Unfortunately, the Court majority showed that it really meant what it said in Smith. In City of Boerne v. Flores (1997), the Court held that RFRA protected religious liberty more than the 1st Amendment, and that Congress had no authority to impose such protection for religious liberty upon the states. Consequently, the city government in that case was free to enforce a local zoning law against a Catholic parish, without any concern whatsoever for the church's religious objections.

Subsequently, the high courts of several states, among them California and New York, unencumbered by any meaningful federal constitutional protection for free exercise of religion, approved state health insurance requirements on religious organizations, despite their religious objections. Yes, contraceptive coverage.

In both Catholic Charities of Sacramento v. Superior Court (2004) and Catholic Charities of Albany v. Serio (2006), the California Supreme Court and the New York Court of Appeals, respectively, dismissed the religious liberty claims. They did so without any concern about compelling government interests or alternative ways to accomplish them.

No. With Smith as the federal constitutional standard and, thus, virtually no 1st Amendment restrictions on interfering with religious liberty, the state courts could and did dismiss the religious objections with near-impunity. And other states--and the federal government--had every reason to believe that they could do so as well.

OK, so in these cases, as in the recent political controversy, what was involved was contraceptive coverage. And religious beliefs forbidding contraceptive use may seem absurd to many. Contraceptive coverage may be overwhelmingly popular. But such seeming absurdity and such popularity is hardly relevant to any serious treatment of religious liberty. It was not relevant at all until Smith. But that decision treated religious liberty with disdain, not seriously.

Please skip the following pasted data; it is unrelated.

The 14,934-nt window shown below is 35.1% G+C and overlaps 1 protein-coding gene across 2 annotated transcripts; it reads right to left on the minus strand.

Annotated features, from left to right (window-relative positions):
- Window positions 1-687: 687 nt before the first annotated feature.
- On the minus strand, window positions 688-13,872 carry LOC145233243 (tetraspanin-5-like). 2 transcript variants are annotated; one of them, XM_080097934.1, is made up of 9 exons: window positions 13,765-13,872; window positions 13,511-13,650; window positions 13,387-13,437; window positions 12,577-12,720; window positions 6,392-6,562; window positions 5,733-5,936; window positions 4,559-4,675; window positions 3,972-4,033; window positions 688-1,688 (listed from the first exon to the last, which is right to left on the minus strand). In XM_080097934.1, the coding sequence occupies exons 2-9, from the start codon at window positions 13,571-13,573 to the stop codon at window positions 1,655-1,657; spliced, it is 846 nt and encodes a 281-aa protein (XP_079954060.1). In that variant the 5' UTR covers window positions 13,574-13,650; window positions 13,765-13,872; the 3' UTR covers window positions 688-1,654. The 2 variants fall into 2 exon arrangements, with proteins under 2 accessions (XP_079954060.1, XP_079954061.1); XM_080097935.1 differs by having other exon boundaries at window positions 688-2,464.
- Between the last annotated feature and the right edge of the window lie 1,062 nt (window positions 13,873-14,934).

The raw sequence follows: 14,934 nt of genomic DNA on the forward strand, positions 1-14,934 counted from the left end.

The Supreme Court used to treat free exercise seriously. And it did so because it understood fundamental rights. And because it understood its role as the guardian of those rights. Even when not popular. Even when inconvenient. Even when the majority or other government authority would prefer to disregard those rights.

As the Court said in West Virginia v. Barnette, again in the words of Justice Jackson:
The very purpose of a Bill of Rights was to withdraw certain subjects from the vicissitudes of political controversy, to place them beyond the reach of majorities and officials, and to establish them as legal principles to be applied by the courts. One's right to life, liberty, and property, to free speech, a free press, freedom of worship and assembly, and other fundamental rights may not be submitted to vote; they depend on the outcome of no elections.
[For additional discussion of the Supreme Court's treatment of religious liberty, past and present, see my "The Fall of Free Exercise: From 'No Law' to Compelling Interests to Any Law Otherwise Valid," 70 Albany Law Review 1399.]